SALISBURY, N.C. — (Warning: Story contains graphic details)
Workers at a nursing home in Salisbury, North Carolina, thought they saw a man with severe cognitive disabilities grab a mouse out of the trash and then swallow the rodent, yet they failed to immediately tell a doctor or his family, according to a newly published inspection report.
Inspectors detailed "substandard quality of care" during their recent complaint investigation at Accordius Health at Salisbury.
Their survey found the facility, located in a city northeast of Charlotte, placed a man in immediate jeopardy in August when he "ingested an unidentifiable object and the facility failed to immediately and effectively respond to the situation." The inspection report reveals the man, suffering from dementia and psychosis, also had a history of rummaging through the trash.
Through interviews with staff members, inspectors painted a detailed picture of a man failed by the people entrusted to his care. A social worker reported seeing the man with a food container in one hand and something else in his other hand before turning around and putting something in his mouth.
"The Social Worker stated Resident #1 turned back towards him and he had what looked like a black string hanging from his mouth that was approximately three to four inches long," the report says. "The Social Worker stated he could not tell what Resident #1 put in his mouth. The Social Worker stated he did not report what he saw to the Physician or the Family Member."
The nursing home's director of nursing said she saw the man walk by with a "food container from the trash in his hand and a 2-inch-long dark-colored string hanging from his mouth," but couldn't stop him before he swallowed the string, according to the inspection report.
Inspectors documented an interview with a nurse aide who said the man spit out a "greyish-brown ball of fur with a piece of grizzle in it."
Their complaint investigation found the facility failed to immediately alert the man's doctor and family. Instead, the inspection report reveals staff told a physician the following morning. It goes on to say they told the man's family and poison control three days after the incident.
"It just turns my stomach and gives me a sinking feeling," attorney John Hughes said.
"It's incredibly disappointing for me," attorney Olivia Smith added. "It's just a lack of basic care."
Hughes and Smith work for a Salisbury law firm with pending litigation against the nursing home's parent company Accordius Health.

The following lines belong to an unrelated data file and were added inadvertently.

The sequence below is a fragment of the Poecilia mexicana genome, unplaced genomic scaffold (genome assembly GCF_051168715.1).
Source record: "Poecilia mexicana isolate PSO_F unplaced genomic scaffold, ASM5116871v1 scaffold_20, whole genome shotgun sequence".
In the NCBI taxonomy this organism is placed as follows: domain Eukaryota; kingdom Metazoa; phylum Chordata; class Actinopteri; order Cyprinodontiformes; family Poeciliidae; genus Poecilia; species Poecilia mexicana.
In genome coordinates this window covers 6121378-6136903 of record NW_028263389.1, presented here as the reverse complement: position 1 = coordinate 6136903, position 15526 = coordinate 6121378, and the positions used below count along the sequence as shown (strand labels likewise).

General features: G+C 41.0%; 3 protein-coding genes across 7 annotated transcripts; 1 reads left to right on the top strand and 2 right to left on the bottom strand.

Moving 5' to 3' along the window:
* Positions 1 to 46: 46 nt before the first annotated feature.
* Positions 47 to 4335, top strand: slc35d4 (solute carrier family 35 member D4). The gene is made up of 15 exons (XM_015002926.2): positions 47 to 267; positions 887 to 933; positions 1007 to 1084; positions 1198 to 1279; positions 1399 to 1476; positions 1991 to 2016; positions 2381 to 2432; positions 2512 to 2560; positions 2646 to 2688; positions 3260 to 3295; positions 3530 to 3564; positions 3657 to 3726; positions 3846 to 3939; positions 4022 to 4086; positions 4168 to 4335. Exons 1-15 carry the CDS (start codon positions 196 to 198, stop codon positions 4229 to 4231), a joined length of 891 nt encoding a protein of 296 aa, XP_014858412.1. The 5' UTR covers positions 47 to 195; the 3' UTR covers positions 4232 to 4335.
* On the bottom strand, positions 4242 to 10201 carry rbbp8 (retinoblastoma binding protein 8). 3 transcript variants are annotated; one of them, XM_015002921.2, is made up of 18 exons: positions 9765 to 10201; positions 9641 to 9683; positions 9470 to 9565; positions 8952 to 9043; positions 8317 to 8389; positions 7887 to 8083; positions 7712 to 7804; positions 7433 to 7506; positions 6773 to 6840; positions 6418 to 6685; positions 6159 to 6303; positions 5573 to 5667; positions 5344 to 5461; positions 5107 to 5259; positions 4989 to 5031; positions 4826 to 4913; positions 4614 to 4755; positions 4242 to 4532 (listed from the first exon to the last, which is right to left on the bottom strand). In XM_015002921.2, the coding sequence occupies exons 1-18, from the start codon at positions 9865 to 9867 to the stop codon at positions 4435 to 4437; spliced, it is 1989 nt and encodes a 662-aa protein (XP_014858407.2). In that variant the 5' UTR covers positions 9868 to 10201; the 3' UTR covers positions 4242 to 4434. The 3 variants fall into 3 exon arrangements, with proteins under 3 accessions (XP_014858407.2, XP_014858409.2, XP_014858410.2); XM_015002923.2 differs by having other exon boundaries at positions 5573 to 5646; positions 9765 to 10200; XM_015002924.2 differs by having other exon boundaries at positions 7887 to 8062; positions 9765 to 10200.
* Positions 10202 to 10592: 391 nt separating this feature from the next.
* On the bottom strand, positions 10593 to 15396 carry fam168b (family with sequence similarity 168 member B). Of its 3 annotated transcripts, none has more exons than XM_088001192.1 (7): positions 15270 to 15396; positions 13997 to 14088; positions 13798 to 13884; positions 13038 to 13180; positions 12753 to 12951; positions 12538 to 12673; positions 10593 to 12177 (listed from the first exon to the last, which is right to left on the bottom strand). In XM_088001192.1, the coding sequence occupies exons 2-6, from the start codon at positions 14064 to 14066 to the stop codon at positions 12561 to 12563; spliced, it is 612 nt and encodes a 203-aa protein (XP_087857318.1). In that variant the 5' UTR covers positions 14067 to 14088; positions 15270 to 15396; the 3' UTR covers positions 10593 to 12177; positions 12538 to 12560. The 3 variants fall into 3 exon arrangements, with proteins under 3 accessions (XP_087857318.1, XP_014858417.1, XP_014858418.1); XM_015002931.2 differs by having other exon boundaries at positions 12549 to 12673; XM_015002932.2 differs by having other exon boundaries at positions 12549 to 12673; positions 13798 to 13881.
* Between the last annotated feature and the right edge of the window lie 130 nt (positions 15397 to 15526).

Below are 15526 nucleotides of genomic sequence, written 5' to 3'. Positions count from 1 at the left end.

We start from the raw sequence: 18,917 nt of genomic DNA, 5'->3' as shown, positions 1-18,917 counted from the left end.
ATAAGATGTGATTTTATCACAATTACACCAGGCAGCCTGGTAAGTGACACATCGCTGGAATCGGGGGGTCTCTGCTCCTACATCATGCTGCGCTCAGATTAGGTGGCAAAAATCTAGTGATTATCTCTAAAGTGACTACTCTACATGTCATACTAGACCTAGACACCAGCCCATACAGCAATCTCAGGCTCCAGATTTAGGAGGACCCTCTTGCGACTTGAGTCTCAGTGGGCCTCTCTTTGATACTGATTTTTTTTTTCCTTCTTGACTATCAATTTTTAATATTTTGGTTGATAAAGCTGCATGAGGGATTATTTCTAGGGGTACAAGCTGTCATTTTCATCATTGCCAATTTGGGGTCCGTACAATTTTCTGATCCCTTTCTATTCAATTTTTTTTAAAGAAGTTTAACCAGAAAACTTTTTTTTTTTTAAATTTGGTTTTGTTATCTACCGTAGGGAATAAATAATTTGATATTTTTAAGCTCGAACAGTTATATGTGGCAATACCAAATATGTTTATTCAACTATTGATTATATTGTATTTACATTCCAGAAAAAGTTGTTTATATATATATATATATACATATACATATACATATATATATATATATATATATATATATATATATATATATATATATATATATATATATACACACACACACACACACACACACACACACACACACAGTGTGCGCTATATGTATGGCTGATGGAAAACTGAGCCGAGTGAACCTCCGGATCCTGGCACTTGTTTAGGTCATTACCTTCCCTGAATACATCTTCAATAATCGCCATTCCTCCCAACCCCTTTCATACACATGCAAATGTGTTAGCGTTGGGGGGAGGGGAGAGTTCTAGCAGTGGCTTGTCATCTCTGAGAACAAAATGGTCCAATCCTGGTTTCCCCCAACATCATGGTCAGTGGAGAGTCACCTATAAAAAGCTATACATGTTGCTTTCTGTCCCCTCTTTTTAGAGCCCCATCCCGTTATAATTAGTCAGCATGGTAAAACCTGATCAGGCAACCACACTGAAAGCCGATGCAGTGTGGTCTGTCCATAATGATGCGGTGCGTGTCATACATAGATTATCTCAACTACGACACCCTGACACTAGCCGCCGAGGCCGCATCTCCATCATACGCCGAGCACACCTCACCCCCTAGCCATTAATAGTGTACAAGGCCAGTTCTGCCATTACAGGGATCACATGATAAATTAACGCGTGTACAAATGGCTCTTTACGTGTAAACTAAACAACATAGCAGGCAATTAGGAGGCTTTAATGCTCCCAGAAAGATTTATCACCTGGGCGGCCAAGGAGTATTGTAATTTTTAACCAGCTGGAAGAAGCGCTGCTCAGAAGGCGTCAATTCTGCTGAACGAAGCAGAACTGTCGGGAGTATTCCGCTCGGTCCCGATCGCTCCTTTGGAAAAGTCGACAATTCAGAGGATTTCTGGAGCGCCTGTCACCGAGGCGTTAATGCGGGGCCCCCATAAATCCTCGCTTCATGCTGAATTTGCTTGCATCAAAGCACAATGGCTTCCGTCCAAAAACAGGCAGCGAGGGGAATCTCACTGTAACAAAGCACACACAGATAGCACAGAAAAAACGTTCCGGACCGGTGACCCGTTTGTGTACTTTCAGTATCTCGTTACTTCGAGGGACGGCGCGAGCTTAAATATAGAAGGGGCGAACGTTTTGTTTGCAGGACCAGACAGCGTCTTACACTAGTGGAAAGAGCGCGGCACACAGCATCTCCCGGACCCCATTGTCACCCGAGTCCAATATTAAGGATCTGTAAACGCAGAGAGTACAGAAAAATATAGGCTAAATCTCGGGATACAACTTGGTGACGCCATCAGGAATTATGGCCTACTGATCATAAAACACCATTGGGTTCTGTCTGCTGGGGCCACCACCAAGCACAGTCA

"The facilities owned by this chain consistently have some of the lowest staffing numbers in the state," Hughes said.
They said they find it especially bothersome that something so egregious harmed a fellow human this deep into the pandemic when there's already so much attention on nursing homes.
"It really makes me think: What's happening when the surveyors aren't there?" Smith said.
During the same investigation, inspectors reported they also found nursing home employees failed to tell another man's family he tested positive for COVID-19, and that they moved him to the quarantine unit. In fact, the inspection report documents an interview with the man's responsible party revealing he wasn't notified until more than seven months after the positive test.
The latest state data from Oct. 26 show an ongoing outbreak at Accordius Health at Salisbury, resulting in four resident deaths and 41 positive resident cases. The inspection report shows only 25% of staff were vaccinated as of early September. Federal records show the vaccination rate more than doubled by early October to 58.7%.
"These kinds of issues should concern all of us," Hughes said. "It reinforces the sense that we have and that our clients have that this industry needs more regulation."
Medicare.gov shows the government gives the facility just a one-star rating overall.
Accordius Health did not respond to WCNC Charlotte's multiple interview requests, but the inspection report shows the company took detailed corrective action at Accordius Health at Salisbury. The facility promised to audit current residents "to ensure that physician and the resident responsible parties have been notified of changes in condition for the last 30 days to include ingestion of unidentified objects and notification of COVID positive residents by 9/30/21," according to the inspection report.
The nursing home also pledged that staff would be reeducated about "addressing resident safety concerns related putting unknown objects in their mouth, adequate resident supervision is being maintained, the physician/ responsible parties/ facility administration are being notified to ensure that safety measures and resident supervision are in place," the document said.
Records show on the same day inspections completed their survey, the federal government penalized Accordius Health at Salisbury $48,525.
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The latest North Carolina Department of Health and Human Services data show Accordius Health at Salisbury received $10 million in Medicaid payments for institutional days during the 2021 fiscal year.